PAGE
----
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Zoo Baboons Show Mathematical Ability [Video]

May 04, 2013 04:33 AM EDT

A new study on a troop of zoo baboons has shown that even monkeys can understand numbers, and that this numerical ability is innate and not a learnt one. The study challenges the idea that only humans have a concept of mathematics.

The research was conducted by Jessica Cantlon from University of Rochester and her colleagues. In the study, researchers monitored eight olive baboons that were between 4 and 14 years of age.


These monkeys were then given about 53 tests to understand their numerical abilities. In one such experiment, researchers placed a varying number of peanuts in different cups. The baboons received all the peanuts in the cup, regardless of the quantity.

Over time, researchers found that baboons picked up the cup with the largest number of peanuts. When the ratio of the peanuts was difficult to determine (such as 5 and 6), the baboons were able to pick the cup with the most number of peanuts with 55 percent accuracy.

Authors concluded that baboons use the analog system or the "more than" or "less than" cognitive approach while making a decision about the number of peanuts. Children who haven't learnt counting and adults who have to make quick decisions on quantity also rely on this system.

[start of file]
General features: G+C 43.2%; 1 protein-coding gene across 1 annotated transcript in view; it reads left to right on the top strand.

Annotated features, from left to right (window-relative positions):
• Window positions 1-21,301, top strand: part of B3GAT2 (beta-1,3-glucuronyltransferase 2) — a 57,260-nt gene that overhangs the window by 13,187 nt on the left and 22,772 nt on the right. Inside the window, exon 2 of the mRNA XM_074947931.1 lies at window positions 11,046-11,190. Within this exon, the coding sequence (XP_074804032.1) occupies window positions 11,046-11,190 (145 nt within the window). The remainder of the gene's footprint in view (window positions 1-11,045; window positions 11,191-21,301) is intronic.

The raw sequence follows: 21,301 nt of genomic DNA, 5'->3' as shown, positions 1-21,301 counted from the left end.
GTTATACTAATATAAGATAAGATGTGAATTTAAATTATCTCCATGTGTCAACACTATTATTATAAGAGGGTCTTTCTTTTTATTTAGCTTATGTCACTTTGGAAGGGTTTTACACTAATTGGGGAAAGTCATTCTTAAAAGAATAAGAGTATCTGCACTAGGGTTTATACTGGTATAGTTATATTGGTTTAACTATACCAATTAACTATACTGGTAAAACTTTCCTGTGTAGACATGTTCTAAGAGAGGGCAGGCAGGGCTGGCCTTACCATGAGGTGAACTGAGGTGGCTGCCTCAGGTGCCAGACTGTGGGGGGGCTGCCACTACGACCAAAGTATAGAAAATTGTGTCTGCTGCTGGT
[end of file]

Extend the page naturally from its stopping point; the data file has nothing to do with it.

"The human capacity for complex symbolic math is clearly unique to our species. But where did this numeric prowess come from? In this study we've shown that non-human primates also possess basic quantitative abilities. In fact, non-human primates can be as accurate at discriminating between different quantities as a human child," said Jessica Cantlon, assistant professor of brain and cognitive sciences at the University of Rochester and co-author of the study, said in a news release

Previous studies on other animals and birds have shown that they too possess some ability to understand quantity, but many of these study results are slightly biased, as the animals are extensively trained. In some cases, like that of a horse, the animal could make a decision based on the subtle body language of the trainer rather than based on its own aptitude for math. In the present study, researchers conducted trials on untrained animals and used two experimenters for each trial.

Researchers then tested numerical abilities of two baboons in over 100 trials and found little improvement in their test scores, indicating that the ability of the monkeys wasn't learnt.

The study is published in the journal Frontiers in Psychology.

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